Worldwatch Annual Report: 'From Consumerism to Sustainability'. Press Release, Worldwatch Institute, January 10, 2010. "Without an intentional cultural shift that values sustainability over consumerism, no government pledges or technological advances will be enough to rescue humanity from unacceptably hazardous environmental and climate risks, concludes the Worldwatch Institute in the latest edition of its flagship annual report, State of the World 2010. The book, subtitled Transforming Cultures: From Consumerism to Sustainability, defines 'consumerism' as a cultural orientation that leads people to find meaning, contentment, and acceptance primarily through what they consume... In 2006, people consumed $30.5 trillion worth of goods and services, up 28% from just 10 years earlier... with the typical American consuming an average of 88 kilograms (194 pounds) of stuff daily-more than most Americans weigh. If the whole world lived like this, Earth could sustain only 1.4 billion people, or just a fifth of the current population, the report notes...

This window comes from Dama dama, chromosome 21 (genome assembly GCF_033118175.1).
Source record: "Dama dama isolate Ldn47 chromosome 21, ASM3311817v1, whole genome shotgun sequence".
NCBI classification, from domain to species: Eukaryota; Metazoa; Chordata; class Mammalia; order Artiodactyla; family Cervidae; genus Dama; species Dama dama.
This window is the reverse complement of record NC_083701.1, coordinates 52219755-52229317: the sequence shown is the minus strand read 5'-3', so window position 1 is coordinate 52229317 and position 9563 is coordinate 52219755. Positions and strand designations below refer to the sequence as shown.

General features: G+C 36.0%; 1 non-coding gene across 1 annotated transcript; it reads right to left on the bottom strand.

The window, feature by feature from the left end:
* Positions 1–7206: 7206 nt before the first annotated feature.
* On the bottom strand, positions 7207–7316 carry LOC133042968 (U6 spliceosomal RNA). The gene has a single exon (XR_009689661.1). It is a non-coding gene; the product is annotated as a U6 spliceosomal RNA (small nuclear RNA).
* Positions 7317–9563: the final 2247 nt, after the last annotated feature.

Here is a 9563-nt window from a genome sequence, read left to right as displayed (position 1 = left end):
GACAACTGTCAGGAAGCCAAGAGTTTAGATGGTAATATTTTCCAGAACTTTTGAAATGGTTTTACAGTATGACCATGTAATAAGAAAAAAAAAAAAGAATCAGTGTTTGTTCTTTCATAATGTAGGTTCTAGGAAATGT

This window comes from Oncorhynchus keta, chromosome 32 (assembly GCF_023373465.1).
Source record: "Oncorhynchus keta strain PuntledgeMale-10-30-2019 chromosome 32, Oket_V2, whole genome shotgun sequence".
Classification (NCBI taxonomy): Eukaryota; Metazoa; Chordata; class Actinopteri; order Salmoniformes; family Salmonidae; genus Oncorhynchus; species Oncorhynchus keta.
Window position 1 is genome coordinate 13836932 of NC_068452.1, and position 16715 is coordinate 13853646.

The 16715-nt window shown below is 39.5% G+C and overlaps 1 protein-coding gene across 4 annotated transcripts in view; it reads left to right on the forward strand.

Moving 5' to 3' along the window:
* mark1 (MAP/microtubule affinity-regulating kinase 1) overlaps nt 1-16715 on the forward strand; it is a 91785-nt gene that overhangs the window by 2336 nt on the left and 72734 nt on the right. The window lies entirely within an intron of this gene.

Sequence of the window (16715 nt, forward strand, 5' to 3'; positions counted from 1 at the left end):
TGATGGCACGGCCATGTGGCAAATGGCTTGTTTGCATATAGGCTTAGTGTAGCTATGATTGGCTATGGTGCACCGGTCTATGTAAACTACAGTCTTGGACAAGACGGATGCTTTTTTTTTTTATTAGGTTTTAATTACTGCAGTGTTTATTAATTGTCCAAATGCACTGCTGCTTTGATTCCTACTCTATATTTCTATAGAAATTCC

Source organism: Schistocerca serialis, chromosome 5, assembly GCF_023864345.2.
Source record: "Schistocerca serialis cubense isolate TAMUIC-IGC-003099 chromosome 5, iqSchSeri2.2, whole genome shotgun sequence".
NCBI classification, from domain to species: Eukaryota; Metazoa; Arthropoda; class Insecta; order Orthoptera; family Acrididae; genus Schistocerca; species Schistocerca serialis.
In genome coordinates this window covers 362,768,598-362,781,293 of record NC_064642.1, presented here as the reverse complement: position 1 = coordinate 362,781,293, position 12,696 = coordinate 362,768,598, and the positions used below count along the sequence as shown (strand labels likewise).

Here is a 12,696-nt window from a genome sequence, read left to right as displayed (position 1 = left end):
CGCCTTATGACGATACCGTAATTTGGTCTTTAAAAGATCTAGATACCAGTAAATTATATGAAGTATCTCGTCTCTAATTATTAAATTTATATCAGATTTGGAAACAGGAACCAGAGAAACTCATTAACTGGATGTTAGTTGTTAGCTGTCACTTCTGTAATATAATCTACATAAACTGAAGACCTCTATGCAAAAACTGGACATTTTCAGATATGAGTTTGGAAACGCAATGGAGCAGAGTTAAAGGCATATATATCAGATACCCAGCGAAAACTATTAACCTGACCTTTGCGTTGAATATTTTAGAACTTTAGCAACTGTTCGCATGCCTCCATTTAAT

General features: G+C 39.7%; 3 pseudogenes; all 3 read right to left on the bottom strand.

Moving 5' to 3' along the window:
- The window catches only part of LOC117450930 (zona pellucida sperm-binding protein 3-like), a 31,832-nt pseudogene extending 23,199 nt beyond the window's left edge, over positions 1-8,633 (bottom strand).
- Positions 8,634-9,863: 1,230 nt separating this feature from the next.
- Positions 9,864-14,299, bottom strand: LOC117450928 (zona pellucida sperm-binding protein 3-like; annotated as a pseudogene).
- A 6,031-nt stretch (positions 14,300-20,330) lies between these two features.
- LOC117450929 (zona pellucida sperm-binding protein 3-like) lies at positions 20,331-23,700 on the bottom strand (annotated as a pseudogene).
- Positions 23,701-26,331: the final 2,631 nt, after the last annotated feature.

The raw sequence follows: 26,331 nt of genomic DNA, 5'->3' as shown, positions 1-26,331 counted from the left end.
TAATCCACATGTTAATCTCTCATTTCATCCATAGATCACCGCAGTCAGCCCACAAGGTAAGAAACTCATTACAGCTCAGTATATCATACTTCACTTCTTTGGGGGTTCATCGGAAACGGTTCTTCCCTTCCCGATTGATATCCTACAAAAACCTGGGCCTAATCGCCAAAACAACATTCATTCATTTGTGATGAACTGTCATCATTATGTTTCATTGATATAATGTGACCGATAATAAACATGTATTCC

"The report examines the institutions that shape cultural systems. Business has played the leading role in shifting cultures to center on consumerism, making an array of resource-intensive products such as bottled water, fast food, cars, disposable paper goods, and even pets seem increasingly "natural." Government has also promoted consumerism as a lynchpin of policy, often making it synonymous with national well-being and job creation. As the global economic recession accelerated in 2009, wealthy countries primed national economies with $2.8 trillion of new government stimulus packages, only a small percentage of which focused on green initiatives...

"Today, an intentional shift is necessary and is already taking root thanks to cultural pioneers around the world who are starting to use six culture-shaping institutions-education, business, the media, government, traditions, and social movements-to reorient cultures toward sustainability. In 26 articles and 23 short text boxes, the report details dozens of innovative efforts that are tapping these key institutions, from changing business cultures and starting social enterprises to cultivating social marketing efforts, shifting family-planning norms, and tapping the power of primary schools, universities, and even school menus. 'As the world struggles to recover from the most serious global economic crisis since the Great Depression, we have an unprecedented opportunity to turn away from consumerism,' says Worldwatch President Christopher Flavin. 'In the end, the human instinct for survival must triumph over the urge to consume at any cost.'"

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